"I'll call my other family to come and get me."
Hugh Morris is lying in a hospital bed after suffering his third stroke. At his bedside are his wife and two of his three daughters. Angered by the thought of having to spend months rehabilitating in hospital, Hugh suddenly makes a shocking announcement that he has another family, a son in California. His wife immediately tells him to shut up and tries to pass off his comment as the confused ramblings of a brain-ravaged man. His daughters, however, particularly Jackie, are not so easily deterred.
Each chapter of At Close of Day is written from the viewpoint of a different character as Joseph Bentz explores the tensions that develop within the family, revealing to the reader the thoughts and feelings that are often hidden from the other members.
Meet the family:
Hugh is the father, a retired factory worker who has suffered a series of increasingly debilitating strokes. After revealing his secret he immediately regrets doing so, in fact is rather confused about the whole issue and at the same time disturbed by a letter from his first daughter which arrived just before he was rushed into hospital. He does not want his former family to come intruding into his life, but he has unwittingly started his daughters on a quest to find their secret siblings. Hugh grows increasingly irritated both by his family for treating him like a child and his own frequent slippages into confusion which cause them to do so.
Vonnie is Hugh's second wife and mother of three daughters. She inadvertently spills the beans about Hugh’s other children to Carolyn in the hope that she’ll offer protection form the other family. Vonnie is afraid that Hugh’s first daughter will show up suddenly and resent her for marrying Hugh. Vonnie’s mission is to keep the two families separate.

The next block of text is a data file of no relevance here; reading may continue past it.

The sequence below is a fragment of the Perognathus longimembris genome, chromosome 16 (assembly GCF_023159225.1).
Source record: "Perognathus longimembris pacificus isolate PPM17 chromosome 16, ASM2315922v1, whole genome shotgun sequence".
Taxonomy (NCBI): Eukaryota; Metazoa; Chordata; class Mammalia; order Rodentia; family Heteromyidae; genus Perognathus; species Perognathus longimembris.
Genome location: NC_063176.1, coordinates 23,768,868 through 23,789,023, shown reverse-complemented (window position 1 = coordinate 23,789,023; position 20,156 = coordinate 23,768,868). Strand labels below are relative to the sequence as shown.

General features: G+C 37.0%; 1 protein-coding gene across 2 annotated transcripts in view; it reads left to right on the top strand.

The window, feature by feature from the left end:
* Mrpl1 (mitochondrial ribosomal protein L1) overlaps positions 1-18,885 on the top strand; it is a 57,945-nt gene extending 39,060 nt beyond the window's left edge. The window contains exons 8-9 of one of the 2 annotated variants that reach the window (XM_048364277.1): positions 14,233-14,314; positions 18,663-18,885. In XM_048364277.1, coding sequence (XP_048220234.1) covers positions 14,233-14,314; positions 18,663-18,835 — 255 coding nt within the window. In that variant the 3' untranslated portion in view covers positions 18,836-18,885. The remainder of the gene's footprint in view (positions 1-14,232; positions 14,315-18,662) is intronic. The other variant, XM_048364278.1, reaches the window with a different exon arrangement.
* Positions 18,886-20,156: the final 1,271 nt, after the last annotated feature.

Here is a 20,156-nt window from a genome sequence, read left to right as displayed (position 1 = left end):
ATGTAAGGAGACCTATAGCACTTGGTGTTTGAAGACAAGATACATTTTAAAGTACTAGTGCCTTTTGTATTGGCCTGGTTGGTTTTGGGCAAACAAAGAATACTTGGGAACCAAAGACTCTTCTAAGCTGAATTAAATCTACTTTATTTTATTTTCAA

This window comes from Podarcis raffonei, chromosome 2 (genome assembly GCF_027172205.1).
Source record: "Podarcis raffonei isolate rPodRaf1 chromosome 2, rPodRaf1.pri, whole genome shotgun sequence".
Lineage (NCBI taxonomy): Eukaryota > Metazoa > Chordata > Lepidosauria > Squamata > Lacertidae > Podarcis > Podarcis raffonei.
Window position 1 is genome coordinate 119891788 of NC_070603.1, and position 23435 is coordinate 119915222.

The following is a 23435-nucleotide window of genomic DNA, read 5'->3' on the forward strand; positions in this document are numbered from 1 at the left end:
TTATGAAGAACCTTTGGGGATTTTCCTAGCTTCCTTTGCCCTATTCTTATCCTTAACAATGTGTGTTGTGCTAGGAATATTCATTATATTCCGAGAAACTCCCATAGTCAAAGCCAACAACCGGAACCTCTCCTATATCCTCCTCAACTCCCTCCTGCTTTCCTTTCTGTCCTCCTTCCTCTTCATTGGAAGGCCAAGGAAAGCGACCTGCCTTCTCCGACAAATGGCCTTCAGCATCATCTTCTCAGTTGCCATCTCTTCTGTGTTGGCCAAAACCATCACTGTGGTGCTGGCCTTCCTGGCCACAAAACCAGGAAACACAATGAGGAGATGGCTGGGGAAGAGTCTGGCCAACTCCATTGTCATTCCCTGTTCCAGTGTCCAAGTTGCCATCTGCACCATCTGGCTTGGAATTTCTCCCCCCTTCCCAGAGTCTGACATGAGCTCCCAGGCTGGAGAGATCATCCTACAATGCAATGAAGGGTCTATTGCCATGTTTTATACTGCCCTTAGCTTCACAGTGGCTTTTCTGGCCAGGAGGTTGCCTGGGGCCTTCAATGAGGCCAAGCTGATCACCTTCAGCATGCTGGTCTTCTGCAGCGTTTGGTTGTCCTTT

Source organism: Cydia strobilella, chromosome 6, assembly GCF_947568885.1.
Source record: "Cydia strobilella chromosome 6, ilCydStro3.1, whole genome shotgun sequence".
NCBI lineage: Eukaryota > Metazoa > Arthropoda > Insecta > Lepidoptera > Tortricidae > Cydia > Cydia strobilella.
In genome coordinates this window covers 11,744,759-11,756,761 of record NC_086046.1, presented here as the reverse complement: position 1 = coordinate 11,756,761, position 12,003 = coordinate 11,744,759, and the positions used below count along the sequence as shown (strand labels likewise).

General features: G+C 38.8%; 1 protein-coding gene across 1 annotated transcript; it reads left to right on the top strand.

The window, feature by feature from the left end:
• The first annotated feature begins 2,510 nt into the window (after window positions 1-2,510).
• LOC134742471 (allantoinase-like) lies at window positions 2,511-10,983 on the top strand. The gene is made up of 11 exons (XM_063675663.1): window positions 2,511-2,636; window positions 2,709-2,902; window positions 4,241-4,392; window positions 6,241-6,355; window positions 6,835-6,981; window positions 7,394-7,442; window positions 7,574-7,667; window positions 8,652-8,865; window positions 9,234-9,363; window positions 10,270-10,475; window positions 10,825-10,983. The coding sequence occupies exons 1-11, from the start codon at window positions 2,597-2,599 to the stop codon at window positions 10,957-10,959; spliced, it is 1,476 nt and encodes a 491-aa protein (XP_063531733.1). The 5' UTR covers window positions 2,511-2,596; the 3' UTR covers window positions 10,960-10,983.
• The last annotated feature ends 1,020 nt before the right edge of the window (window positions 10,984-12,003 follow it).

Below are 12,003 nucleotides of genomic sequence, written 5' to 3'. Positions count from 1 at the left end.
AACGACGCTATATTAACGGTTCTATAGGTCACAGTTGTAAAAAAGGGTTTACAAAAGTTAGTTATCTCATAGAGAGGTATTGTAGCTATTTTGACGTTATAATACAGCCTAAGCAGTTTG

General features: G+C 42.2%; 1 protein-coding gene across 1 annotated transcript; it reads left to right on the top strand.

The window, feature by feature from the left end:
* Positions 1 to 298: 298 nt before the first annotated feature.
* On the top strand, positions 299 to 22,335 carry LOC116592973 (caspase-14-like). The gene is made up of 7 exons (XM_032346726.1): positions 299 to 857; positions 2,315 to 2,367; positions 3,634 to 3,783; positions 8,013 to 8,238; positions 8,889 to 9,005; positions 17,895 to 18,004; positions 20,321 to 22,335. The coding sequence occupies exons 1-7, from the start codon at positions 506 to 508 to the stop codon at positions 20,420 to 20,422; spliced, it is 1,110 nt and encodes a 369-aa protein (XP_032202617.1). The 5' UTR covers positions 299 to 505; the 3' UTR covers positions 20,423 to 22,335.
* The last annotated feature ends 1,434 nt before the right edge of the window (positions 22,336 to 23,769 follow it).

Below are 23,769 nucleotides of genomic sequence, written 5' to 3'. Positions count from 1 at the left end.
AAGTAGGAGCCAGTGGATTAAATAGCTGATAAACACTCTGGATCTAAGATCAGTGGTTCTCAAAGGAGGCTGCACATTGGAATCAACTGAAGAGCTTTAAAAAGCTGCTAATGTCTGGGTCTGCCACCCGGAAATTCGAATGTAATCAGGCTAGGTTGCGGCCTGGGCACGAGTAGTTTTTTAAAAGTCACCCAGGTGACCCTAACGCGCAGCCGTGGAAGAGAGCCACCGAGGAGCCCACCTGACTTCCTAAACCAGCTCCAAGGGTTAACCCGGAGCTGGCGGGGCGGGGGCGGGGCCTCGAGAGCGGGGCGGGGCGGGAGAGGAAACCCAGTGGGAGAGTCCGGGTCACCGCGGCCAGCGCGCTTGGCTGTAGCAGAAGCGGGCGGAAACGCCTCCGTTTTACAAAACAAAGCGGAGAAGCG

Carolyn, usually the quiet and sheepish daughter, is thrown into excitement by the knowledge of her other brother and sister. The first to find the truth, Carolyn is determined to contact her father’s secret daughter before her sister Jackie can step in and take control.
Herself a wife and mother, Pam is irritated by her father’s habitual criticism of her life. Nevertheless, she does not want to cause friction by talking to her father about his other family, at least not while he is still in hospital.
Jackie is the headstrong sister who considers herself the only member of the family fit to make decisions. Prone to exasperation and sarcasm, Jackie has the ability to rub her mother and sisters the wrong way and cause conflict.
Bentz has created a fascinating exploration of the complexity of two generations of family as they fight for reconciliation. He tells the story of a family forced to re-write its history when a traumatic secret is thrust upon them. Each character is well-developed, giving the reader an intimate view on the life of a modern family.